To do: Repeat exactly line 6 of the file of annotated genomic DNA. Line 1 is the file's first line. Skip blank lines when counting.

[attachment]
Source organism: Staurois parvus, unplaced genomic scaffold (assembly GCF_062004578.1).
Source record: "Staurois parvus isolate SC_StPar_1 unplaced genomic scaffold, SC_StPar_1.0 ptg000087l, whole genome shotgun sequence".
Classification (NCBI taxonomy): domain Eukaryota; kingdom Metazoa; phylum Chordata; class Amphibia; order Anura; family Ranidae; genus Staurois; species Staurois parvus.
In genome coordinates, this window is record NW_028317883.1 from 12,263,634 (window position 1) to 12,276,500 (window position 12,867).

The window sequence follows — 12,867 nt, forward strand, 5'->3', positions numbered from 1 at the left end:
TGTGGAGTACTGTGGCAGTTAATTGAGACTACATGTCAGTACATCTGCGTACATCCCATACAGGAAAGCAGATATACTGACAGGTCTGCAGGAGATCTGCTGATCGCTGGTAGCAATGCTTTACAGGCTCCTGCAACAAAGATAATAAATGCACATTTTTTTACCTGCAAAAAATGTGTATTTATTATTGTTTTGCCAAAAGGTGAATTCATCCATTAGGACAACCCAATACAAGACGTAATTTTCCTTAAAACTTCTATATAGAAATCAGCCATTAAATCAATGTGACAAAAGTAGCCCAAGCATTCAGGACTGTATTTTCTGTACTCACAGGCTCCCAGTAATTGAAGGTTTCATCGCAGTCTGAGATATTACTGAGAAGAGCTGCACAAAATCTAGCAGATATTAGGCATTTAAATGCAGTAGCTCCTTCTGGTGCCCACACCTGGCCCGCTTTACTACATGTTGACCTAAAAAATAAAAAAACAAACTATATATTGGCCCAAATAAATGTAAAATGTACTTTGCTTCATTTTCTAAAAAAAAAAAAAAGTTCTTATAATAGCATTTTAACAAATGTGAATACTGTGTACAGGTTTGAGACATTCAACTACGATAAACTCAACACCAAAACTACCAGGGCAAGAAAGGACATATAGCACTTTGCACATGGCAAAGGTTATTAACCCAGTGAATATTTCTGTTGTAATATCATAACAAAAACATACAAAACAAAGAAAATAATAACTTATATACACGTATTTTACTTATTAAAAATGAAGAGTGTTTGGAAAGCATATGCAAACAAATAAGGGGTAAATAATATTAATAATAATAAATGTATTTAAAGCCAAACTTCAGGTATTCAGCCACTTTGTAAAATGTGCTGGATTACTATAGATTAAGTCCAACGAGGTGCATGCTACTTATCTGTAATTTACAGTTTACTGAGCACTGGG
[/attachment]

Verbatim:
TGTGGAGTACTGTGGCAGTTAATTGAGACTACATGTCAGTACATCTGCGTACATCCCATACAGGAAAGCAGATATACTGACAGGTCTGCAGGAGATCTGCTGATCGCTGGTAGCAATGCTTTACAGGCTCCTGCAACAAAGATAATAAATGCACATTTTTTTACCTGCAAAAAATGTGTATTTATTATTGTTTTGCCAAAAGGTGAATTCATCCATTAGGACAACCCAATACAAGACGTAATTTTCCTTAAAACTTCTATATAGAAATCAGCCATTAAATCAATGTGACAAAAGTAGCCCAAGCATTCAGGACTGTATTTTCTGTACTCACAGGCTCCCAGTAATTGAAGGTTTCATCGCAGTCTGAGATATTACTGAGAAGAGCTGCACAAAATCTAGCAGATATTAGGCATTTAAATGCAGTAGCTCCTTCTGGTGCCCACACCTGGCCCGCTTTACTACATGTTGACCTAAAAAATAAAAAAACAAACTATATATTGGCCCAAATAAATGTAAAATGTACTTTGCTTCATTTTCTAAAAAAAAAAAAAAGTTCTTATAATAGCATTTTAACAAATGTGAATACTGTGTACAGGTTTGAGACATTCAACTACGATAAACTCAACACCAAAACTACCAGGGCAAGAAAGGACATATAGCACTTTGCACATGGCAAAGGTTATTAACCCAGTGAATATTTCTGTTGTAATATCATAACAAAAACATACAAAACAAAGAAAATAATAACTTATATACACGTATTTTACTTATTAAAAATGAAGAGTGTTTGGAAAGCATATGCAAACAAATAAGGGGTAAATAATATTAATAATAATAAATGTATTTAAAGCCAAACTTCAGGTATTCAGCCACTTTGTAAAATGTGCTGGATTACTATAGATTAAGTCCAACGAGGTGCATGCTACTTATCTGTAATTTACAGTTTACTGAGCACTGGG